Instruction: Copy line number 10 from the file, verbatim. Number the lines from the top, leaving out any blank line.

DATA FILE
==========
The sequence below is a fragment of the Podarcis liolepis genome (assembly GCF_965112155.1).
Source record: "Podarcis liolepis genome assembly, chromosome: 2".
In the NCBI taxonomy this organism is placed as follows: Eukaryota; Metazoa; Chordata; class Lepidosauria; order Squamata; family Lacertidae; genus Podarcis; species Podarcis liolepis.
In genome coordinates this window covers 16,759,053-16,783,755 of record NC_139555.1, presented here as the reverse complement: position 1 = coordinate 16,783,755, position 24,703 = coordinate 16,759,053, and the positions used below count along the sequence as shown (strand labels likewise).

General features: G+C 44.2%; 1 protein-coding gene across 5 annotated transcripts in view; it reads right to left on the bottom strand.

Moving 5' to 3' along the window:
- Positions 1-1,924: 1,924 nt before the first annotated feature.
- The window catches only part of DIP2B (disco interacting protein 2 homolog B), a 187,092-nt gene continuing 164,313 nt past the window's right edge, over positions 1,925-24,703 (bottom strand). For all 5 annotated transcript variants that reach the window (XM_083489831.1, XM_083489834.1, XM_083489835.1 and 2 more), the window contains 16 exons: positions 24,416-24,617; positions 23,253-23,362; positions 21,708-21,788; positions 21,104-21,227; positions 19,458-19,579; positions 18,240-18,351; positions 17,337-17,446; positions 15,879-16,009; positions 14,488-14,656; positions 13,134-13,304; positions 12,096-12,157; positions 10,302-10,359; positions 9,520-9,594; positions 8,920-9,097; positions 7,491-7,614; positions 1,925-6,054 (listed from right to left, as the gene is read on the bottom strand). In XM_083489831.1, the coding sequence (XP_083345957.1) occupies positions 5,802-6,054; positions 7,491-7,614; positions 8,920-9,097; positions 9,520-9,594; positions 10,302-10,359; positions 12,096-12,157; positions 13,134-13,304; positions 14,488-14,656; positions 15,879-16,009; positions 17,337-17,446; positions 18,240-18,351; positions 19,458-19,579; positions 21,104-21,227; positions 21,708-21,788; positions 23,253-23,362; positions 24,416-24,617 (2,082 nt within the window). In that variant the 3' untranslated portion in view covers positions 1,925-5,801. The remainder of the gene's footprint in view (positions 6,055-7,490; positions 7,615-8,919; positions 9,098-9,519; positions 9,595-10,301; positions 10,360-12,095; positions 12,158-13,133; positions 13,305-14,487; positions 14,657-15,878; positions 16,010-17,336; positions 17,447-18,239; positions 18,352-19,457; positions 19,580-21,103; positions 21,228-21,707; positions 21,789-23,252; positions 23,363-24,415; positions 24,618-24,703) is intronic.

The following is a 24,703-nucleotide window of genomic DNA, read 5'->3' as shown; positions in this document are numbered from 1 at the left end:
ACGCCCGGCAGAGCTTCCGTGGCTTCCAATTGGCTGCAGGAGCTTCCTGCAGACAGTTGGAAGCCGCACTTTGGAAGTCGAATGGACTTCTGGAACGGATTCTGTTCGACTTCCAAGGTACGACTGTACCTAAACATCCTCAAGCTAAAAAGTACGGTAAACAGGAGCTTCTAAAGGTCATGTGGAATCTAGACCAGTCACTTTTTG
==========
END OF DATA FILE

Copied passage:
ACGCCCGGCAGAGCTTCCGTGGCTTCCAATTGGCTGCAGGAGCTTCCTGCAGACAGTTGGAAGCCGCACTTTGGAAGTCGAATGGACTTCTGGAACGGATTCTGTTCGACTTCCAAGGTACGACTGTACCTAAACATCCTCAAGCTAAAAAGTACGGTAAACAGGAGCTTCTAAAGGTCATGTGGAATCTAGACCAGTCACTTTTTG